Aren’t we supposed to stick together? I know I try to help other writers, so that’s why I’m sharing my story. To be honest, I wasn’t originally going to blog about this, because I thought it was better to handle it in a silent matter, but I cannot stay silent because – sadly enough – this happens all too often. 

I’m sharing my experience because I need to. I do not want to get anyone in trouble, but it is difficult when someone is literally breaking the law by stealing what one owns. In fact, I’ve already taken measures with everything because I have to. I spent years writing my novels, and they were properly copyrighted for this exact reason. That is my right as an author, but I have to practice that right if it is going to mean anything. I cannot simply sit back and be “the bigger person” because that causes this to happen more and more and more. By sharing my story, I hope to show authors why they should take all necessary precautions in order to protect their work. I also hope to encourage readers to quote authors properly, but I REALLY hope that this post discourages writers who are blatantly stealing from others and acting as if it is their own. I will get to all of these points below.

Let’s start at the beginning:

If you follow my author Facebook page, then you saw this photo on Valentine’s Day:

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(Here’s the full quote, “I was falling in love with her, and she was falling in love with me. It was fated, decided before any of us were born, and I hated it as much as I loved it. I could barely stand it.” It can be found on Goodreads here. The reason I add the full quote is because the full quote is the one that was stolen.)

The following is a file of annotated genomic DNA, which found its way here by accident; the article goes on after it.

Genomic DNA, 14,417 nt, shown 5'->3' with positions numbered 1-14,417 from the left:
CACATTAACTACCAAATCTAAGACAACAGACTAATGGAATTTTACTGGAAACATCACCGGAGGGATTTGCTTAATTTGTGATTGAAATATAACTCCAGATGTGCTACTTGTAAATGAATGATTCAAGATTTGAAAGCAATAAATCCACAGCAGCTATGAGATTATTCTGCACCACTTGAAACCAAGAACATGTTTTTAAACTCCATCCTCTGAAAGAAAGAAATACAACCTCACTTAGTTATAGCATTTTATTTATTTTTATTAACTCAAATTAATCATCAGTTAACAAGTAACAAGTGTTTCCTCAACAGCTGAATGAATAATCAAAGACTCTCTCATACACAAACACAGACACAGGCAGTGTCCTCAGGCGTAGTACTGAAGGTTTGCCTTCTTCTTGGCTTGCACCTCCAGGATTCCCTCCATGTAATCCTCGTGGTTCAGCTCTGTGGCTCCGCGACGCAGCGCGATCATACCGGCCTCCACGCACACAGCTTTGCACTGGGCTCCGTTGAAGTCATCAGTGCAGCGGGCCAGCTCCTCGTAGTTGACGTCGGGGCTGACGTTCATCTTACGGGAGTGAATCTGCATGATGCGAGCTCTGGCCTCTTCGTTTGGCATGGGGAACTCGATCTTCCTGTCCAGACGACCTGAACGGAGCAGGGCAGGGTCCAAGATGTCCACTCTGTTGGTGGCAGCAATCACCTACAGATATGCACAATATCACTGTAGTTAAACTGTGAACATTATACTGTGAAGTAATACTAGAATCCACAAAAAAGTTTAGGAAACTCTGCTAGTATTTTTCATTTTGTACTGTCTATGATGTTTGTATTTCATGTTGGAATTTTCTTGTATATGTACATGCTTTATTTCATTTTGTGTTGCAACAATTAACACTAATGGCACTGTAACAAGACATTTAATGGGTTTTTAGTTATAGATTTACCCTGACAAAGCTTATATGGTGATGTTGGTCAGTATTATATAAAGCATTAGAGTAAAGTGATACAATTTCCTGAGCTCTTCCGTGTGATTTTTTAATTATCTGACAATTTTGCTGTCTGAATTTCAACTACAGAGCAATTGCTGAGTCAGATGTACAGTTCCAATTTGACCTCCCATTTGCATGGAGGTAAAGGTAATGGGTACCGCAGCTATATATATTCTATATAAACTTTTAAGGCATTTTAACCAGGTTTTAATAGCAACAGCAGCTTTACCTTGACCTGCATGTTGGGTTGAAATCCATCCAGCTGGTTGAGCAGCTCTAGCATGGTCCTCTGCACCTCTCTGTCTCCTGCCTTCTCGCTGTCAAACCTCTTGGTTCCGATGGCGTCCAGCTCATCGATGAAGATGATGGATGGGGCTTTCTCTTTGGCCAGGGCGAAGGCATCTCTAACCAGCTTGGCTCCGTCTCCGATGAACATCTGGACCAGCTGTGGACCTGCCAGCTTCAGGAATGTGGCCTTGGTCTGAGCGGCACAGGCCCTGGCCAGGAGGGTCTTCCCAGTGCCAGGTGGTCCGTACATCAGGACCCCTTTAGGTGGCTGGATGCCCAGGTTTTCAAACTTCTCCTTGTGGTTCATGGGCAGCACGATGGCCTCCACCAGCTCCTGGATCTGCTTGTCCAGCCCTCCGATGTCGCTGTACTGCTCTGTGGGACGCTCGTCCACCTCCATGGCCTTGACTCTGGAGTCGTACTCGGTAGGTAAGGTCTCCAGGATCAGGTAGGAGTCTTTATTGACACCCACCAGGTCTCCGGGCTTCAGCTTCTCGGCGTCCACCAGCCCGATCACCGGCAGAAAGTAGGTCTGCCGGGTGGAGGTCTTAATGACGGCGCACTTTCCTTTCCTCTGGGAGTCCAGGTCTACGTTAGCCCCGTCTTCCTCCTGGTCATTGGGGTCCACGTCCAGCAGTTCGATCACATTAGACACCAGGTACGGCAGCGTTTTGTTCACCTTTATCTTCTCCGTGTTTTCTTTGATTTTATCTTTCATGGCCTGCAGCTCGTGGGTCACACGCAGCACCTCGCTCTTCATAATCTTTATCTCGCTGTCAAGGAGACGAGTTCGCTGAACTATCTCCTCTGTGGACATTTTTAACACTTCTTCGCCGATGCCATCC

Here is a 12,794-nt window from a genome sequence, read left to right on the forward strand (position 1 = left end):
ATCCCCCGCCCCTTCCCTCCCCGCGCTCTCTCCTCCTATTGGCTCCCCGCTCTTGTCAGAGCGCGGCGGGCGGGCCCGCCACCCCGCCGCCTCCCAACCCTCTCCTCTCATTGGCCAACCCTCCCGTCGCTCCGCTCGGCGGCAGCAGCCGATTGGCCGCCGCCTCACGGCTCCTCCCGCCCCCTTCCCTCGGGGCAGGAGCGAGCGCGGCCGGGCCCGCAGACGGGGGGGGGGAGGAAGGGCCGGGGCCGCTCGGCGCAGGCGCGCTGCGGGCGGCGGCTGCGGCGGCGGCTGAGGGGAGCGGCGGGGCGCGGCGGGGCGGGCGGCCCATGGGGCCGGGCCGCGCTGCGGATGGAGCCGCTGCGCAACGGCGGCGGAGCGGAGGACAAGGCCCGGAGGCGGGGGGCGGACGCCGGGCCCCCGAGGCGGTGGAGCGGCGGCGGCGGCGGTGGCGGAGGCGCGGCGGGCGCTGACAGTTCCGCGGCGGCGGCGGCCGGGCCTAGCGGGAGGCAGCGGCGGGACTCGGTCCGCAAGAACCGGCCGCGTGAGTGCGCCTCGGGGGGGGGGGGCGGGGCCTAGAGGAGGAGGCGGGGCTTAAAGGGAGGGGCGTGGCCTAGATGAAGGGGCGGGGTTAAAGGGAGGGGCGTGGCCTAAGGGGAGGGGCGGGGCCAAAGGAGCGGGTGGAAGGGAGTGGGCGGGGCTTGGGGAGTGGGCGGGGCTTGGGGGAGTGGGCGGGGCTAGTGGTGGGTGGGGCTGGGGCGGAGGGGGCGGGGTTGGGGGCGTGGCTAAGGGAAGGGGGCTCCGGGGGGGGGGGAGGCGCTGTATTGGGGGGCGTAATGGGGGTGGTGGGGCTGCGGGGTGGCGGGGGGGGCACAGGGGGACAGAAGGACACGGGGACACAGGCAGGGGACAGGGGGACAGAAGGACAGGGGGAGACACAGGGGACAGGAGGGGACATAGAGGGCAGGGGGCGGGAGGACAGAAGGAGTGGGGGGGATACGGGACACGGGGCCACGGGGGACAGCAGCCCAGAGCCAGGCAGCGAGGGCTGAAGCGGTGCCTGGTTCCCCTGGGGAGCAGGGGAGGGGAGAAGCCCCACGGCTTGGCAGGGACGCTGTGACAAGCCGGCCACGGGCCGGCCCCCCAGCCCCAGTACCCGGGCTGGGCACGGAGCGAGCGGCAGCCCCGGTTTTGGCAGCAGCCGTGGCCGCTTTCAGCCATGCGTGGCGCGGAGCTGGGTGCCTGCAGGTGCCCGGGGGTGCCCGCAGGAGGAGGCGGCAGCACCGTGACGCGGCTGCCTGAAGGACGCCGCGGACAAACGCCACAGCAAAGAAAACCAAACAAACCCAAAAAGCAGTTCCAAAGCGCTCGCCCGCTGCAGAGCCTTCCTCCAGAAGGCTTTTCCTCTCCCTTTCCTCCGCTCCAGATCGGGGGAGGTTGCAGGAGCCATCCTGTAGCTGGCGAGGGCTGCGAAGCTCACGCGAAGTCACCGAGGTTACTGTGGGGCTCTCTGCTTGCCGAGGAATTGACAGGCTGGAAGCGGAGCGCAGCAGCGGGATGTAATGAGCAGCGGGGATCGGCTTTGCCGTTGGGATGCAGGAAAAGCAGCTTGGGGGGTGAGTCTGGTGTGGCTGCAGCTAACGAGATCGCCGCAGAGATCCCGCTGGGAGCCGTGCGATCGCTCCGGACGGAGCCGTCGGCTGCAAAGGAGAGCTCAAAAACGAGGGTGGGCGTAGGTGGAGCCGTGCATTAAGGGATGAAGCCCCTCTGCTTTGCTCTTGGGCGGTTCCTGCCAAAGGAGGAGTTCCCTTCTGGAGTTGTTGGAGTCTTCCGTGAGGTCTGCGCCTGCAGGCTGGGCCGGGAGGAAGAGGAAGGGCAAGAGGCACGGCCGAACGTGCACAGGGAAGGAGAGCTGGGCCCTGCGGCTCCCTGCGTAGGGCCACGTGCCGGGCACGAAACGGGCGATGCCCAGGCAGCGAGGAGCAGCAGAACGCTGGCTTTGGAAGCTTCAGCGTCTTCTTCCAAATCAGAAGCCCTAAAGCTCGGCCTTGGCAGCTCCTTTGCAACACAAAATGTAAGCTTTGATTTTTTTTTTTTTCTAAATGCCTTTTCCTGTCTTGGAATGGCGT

If I hadn’t posted this photo, I doubt I would’ve ever found out what had happened, because that picture is why my follower recognized the quote later on. This quote has been used on numerous websites in different books. Not just once. The writings were mainly fan fiction stories that are not focused on my novel or even my genre, but one person was charging for their story. On top of that, not a single person put quotations around my quote nor added a footnote that explained where my quote came from. Every single one was published AFTER Minutes Before Sunset was published as well.

Now, since I have already filed, it has been removed, but below is an image from a Google search that still shows one of them: (Just for clarification reasons: I am not trying to attack this person for using my quote, but it is an honest example. Please, do not harass them as I have already spoken with them.)

boys

You might notice that there was a very SLIGHT change in the quote. While I wrote “falling in love with her” this says “falling in love with him.” You will see another, similar instance below, where this writer simply changed the pronouns to names as well as first to third person: